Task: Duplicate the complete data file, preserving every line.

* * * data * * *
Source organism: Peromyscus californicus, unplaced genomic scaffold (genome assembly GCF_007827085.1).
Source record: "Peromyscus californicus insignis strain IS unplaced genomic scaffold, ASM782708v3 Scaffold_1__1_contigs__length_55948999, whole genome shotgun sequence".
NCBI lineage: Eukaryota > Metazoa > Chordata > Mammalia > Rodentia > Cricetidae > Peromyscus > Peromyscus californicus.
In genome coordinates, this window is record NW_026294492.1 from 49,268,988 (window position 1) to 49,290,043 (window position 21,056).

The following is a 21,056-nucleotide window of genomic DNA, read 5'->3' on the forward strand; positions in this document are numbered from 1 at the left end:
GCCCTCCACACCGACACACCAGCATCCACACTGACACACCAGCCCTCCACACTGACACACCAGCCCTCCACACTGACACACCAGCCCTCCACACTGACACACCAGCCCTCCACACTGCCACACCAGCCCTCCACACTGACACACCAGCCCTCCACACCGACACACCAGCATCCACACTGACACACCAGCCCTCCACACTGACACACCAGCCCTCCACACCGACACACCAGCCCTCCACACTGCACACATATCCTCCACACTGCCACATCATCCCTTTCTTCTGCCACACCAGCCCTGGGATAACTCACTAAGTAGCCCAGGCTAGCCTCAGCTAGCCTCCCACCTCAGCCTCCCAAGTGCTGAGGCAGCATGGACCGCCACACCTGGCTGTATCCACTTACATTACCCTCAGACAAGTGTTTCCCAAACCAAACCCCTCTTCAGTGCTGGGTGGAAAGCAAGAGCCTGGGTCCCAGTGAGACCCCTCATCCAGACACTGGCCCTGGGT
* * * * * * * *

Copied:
Source organism: Peromyscus californicus, unplaced genomic scaffold (genome assembly GCF_007827085.1).
Source record: "Peromyscus californicus insignis strain IS unplaced genomic scaffold, ASM782708v3 Scaffold_1__1_contigs__length_55948999, whole genome shotgun sequence".
NCBI lineage: Eukaryota > Metazoa > Chordata > Mammalia > Rodentia > Cricetidae > Peromyscus > Peromyscus californicus.
In genome coordinates, this window is record NW_026294492.1 from 49,268,988 (window position 1) to 49,290,043 (window position 21,056).

The following is a 21,056-nucleotide window of genomic DNA, read 5'->3' on the forward strand; positions in this document are numbered from 1 at the left end:
GCCCTCCACACCGACACACCAGCATCCACACTGACACACCAGCCCTCCACACTGACACACCAGCCCTCCACACTGACACACCAGCCCTCCACACTGACACACCAGCCCTCCACACTGCCACACCAGCCCTCCACACTGACACACCAGCCCTCCACACCGACACACCAGCATCCACACTGACACACCAGCCCTCCACACTGACACACCAGCCCTCCACACCGACACACCAGCCCTCCACACTGCACACATATCCTCCACACTGCCACATCATCCCTTTCTTCTGCCACACCAGCCCTGGGATAACTCACTAAGTAGCCCAGGCTAGCCTCAGCTAGCCTCCCACCTCAGCCTCCCAAGTGCTGAGGCAGCATGGACCGCCACACCTGGCTGTATCCACTTACATTACCCTCAGACAAGTGTTTCCCAAACCAAACCCCTCTTCAGTGCTGGGTGGAAAGCAAGAGCCTGGGTCCCAGTGAGACCCCTCATCCAGACACTGGCCCTGGGT